16 I can forgive members of the other group who acknowledge the harm their group did.
17 I can begin to forgive those of the other group who make amends for what their group did.
18 I feel closer to God.
19 God would like me to forgive the other group.
20 I need God’s help to forgive the other group.
21 I can forgive members of the other group who acknowledge that their group has done bad things.
 
 
 
 
 
 
 

 

Back to research page Go to  top Original Items list Final 21-item measure Technical Information

Brief technical summary of scale construction

Guided by the results of a series of exploratory factor analyses and changes in our treatment and control groups, we created a 21-item, theoretically meaningful subscale.  NB, these factor analyses were particularly ‘exploratory’ in that we did not have the suggested number of participants to conduct such an analysis with confidence.

More specifically, we conducted a principal components analysis with varimax rotation on all items.  We ran this analysis on data from wave 2, using data from Tutsi only. (See below for a discussion of why we chose to use only Tutsi for this analysis.)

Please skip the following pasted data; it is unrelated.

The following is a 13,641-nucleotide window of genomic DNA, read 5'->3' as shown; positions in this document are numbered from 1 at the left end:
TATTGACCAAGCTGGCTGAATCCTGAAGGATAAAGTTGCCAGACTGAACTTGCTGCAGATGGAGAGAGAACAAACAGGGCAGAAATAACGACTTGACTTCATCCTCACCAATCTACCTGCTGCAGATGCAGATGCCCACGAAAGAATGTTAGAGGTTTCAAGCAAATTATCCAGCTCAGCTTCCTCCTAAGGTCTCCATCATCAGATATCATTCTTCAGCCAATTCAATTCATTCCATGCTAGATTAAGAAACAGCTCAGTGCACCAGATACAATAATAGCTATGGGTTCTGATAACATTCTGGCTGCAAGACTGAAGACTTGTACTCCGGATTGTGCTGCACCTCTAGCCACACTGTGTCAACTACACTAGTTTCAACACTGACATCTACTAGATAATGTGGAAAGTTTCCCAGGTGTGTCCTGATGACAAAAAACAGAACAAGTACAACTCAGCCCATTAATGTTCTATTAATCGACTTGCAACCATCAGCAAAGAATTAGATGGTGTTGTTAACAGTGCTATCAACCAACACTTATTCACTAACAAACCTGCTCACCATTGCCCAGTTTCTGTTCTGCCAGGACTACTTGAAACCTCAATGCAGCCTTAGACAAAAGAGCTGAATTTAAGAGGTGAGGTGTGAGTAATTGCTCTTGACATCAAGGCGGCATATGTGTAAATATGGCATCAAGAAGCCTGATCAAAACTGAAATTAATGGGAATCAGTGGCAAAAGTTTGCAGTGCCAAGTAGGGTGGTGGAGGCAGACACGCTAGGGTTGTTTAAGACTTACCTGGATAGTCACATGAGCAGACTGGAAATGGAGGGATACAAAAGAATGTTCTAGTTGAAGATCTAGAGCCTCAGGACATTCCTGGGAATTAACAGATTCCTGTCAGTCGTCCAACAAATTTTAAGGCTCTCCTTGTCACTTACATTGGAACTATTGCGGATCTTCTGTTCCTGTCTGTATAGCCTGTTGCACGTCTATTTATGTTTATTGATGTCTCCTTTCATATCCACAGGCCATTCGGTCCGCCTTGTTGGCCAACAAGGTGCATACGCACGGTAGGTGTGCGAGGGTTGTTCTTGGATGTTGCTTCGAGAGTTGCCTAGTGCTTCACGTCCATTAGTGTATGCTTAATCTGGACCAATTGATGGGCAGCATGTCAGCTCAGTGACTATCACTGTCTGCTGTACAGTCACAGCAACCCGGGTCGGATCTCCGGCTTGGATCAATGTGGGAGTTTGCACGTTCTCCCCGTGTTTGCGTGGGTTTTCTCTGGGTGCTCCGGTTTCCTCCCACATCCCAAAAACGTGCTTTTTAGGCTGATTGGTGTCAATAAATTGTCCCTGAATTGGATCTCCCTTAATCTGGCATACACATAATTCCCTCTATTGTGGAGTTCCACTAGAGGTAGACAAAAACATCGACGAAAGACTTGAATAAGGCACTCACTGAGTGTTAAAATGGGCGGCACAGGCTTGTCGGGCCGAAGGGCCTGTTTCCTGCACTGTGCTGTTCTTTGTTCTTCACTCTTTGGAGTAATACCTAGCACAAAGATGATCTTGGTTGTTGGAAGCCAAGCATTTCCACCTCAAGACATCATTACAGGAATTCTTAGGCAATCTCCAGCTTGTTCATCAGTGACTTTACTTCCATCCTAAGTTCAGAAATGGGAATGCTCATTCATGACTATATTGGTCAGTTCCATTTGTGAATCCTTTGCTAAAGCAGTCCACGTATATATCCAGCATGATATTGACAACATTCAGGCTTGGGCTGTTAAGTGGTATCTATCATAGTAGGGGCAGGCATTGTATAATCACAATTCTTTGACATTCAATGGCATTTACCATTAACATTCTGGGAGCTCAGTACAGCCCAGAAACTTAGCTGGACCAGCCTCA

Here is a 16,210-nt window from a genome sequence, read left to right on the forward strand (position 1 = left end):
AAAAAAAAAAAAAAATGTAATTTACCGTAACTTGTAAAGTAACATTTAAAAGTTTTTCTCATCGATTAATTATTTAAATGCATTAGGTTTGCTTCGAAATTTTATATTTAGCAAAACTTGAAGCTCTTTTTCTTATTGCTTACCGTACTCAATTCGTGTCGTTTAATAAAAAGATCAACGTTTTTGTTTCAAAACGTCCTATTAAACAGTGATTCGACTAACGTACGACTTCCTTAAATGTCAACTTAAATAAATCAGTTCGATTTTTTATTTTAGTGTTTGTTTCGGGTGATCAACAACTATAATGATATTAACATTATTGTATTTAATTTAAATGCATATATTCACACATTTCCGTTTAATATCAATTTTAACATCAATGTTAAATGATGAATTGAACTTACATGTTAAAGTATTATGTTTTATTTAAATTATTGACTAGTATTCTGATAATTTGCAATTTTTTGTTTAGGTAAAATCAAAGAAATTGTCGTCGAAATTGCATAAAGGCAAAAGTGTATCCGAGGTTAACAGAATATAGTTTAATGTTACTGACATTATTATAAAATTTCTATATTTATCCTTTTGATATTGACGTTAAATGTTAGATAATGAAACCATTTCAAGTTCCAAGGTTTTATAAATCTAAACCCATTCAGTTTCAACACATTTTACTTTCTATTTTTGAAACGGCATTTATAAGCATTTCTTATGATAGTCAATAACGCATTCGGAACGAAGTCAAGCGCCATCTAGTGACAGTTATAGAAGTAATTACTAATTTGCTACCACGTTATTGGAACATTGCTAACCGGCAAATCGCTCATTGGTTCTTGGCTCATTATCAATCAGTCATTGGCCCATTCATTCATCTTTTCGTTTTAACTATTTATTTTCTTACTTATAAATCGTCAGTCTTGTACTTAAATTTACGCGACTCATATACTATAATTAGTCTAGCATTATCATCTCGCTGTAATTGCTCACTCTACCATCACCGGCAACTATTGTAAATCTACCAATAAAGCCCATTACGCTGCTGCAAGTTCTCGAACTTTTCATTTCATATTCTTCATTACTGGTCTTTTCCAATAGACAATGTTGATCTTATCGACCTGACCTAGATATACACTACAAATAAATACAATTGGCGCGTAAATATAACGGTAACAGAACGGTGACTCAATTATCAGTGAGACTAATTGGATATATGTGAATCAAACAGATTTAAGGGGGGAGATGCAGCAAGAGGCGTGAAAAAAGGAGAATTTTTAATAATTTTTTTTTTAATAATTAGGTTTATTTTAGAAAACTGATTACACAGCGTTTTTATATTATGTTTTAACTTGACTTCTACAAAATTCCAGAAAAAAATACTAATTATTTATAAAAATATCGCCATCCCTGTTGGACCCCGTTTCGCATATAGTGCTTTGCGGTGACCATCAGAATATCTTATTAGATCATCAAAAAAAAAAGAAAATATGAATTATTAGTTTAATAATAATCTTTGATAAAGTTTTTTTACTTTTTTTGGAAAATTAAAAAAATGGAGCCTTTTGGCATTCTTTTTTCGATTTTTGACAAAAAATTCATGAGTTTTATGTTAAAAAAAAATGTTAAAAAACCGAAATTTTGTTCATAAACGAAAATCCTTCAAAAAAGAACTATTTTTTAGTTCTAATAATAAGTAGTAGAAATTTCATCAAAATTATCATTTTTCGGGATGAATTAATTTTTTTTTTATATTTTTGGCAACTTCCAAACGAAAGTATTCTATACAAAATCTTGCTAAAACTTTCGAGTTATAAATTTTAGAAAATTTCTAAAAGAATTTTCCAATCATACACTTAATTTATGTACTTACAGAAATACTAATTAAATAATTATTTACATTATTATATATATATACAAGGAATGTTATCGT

Twenty two items scored above .40 on the first factor yielded by the analysis; this factor accounted for 18% of the total variance.  The factor was theoretically coherent in that all of the items addressed how respondents saw the other group and their actions during the genocide, how they saw the roots of  violence (complex and involving both parties), addressed “conditional forgiveness,” or the willingness to forgive under certain conditions, and their turning to God for help.  All but one of the items were retained in the resulting scale; one item: “I always think about revenge” was dropped to increase reliability.  The final scale was adequately reliable (alpha=.76 at Time 1, .87 at Time 2 and .75 at Time 3.)

We chose to use data from Tutsis only in our factor analyses for several reasons.  First, many of the items had different meanings depending on the ethnicity of the person answering them.  For the purposes of creating a meaningful scale, we wanted to be sure all the people answering the questions interpreted them in as close to the same way as possible.  Second, there were many more Tutsi than Hutu or Twa; so to boost the statistical power of the analyses we chose to use the Tutsis only for the factor analyses.